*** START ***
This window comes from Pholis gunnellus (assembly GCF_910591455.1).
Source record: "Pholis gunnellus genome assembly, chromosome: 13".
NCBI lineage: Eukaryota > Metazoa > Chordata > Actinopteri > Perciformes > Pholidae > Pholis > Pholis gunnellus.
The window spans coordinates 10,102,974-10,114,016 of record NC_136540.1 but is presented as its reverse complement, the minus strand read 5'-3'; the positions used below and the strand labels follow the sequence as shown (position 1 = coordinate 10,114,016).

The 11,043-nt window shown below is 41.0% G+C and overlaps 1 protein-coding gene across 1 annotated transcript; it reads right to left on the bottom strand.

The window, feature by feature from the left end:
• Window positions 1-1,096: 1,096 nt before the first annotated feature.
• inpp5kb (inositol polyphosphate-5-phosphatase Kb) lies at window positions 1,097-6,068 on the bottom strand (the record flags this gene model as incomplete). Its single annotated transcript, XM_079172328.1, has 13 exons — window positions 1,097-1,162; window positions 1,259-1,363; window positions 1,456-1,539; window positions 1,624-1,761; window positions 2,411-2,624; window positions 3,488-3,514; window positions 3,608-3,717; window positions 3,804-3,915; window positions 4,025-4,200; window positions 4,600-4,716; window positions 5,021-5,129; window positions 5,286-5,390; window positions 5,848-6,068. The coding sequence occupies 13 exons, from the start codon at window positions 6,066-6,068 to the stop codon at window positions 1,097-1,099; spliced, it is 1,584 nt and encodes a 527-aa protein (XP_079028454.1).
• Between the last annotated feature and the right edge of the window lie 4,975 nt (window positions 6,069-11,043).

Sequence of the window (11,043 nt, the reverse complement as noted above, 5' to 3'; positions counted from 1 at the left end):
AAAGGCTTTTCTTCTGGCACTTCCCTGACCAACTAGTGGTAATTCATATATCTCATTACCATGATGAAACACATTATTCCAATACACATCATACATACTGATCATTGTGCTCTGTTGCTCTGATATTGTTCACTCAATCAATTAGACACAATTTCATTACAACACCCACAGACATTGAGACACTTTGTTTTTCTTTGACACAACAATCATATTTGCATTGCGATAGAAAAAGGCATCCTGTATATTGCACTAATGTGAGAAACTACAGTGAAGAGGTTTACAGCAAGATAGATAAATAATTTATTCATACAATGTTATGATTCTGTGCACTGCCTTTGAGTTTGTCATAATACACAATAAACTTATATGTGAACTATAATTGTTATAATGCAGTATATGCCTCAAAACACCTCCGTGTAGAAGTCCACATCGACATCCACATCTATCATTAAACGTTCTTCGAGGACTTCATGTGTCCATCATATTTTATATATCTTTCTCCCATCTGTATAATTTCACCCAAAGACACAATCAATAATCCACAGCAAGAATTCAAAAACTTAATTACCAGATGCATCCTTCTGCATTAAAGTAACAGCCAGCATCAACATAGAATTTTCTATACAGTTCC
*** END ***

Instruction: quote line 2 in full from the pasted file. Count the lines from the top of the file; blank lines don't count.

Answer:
Source record: "Pholis gunnellus genome assembly, chromosome: 13".